China’s largest coal-producing region was hit by severe flooding, threatening the country’s already strained power supply and displacing more than 120,000 people as residents called for help from other regions.
Landslides and flooding in neighboring Shaanxi province had displaced at least 70,000 people and killed 12.
The rains, which started in late September, had largely subsided on Sunday but were still causing landslides and flooding as officials warned residents, factories, schools and mines to stay on alert. Videos from Shanxi showed submerged villages, flooded farmland, drowned livestock and residents evacuating their homes with their belongings in plastic bags.
“Our team was evacuating villagers day and night. The whole village was flooded, with water levels as high as three meters,” said Pao Hua-an, head of Jingping village, who said the team was able to move all 1,300 residents.
Volunteers were updating a running list of more than 50 areas in need of help. In Yuncheng village, trapped residents waiting for rescue had built their own dam, guarding it in shifts.
The flooding marks the latest natural disaster in China after record rains over the summer in Henan province left more than 300 dead, underlining the country’s vulnerability to extreme weather events linked to climate change.
Ahead of a key climate summit in November, China, the world’s largest contributor of carbon emissions, is expected to release details of its plans to tackle climate change, possibly this week.
The rains come as the country is grappling with power shortages caused in part by the rising costs of coal, the main source of electricity in China. As of Friday, 60 of Shanxi’s coal mines had suspended operations and 372 other mines had also halted work, according to the province’s emergency management department.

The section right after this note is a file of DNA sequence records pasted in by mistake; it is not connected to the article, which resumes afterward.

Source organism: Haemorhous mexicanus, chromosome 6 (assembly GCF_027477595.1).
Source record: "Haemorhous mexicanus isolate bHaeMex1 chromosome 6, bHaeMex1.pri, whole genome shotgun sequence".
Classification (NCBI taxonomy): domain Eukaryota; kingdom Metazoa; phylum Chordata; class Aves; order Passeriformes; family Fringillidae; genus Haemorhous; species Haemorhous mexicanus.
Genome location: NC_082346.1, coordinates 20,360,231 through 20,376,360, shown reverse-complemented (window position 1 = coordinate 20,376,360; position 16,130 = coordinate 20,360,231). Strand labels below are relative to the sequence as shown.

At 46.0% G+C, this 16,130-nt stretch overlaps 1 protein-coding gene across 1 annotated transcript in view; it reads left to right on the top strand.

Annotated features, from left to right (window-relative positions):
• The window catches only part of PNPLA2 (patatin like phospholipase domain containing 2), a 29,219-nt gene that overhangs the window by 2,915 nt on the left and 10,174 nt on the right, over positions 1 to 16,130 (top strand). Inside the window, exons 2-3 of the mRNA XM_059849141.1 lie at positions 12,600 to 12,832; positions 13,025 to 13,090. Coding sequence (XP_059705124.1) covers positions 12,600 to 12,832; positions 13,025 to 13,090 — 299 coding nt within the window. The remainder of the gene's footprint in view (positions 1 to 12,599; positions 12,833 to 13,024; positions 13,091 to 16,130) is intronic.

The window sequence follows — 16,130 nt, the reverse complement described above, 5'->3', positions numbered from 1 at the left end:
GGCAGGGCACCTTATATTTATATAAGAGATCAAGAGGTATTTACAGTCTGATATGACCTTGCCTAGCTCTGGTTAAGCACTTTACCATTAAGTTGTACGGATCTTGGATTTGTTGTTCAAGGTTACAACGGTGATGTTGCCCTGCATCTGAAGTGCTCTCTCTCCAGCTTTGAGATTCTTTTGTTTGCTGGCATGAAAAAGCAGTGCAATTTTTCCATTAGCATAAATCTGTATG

Local officials are under pressure to stabilize coal supplies. Shanxi province produced 1.06 billion tons of coal in 2020, more than a quarter of the country’s total. On Sunday, Shanxi’s vice governor, Wang Yixin, called on the province’s state-owned companies to “ensure energy security” and guarantee a stable coal supply “without regard to conditions.”
Officials also warned of the risk to the province’s many cultural relics. Last week, the walls around Pingyao, a town known for architecture from the Ming and Qing dynasties, partially collapsed. Footage online showed collapsed railways and roads.
On Weibo, some commentators complained that the floods had not garnered attention earlier because small towns and rural areas had been hit first. One said, “the people of Shanxi are heartbroken. We are the only ones who are paying attention to our hometown.”
Lyric Li in Seoul and Alicia Chen in Taipei contributed to this report.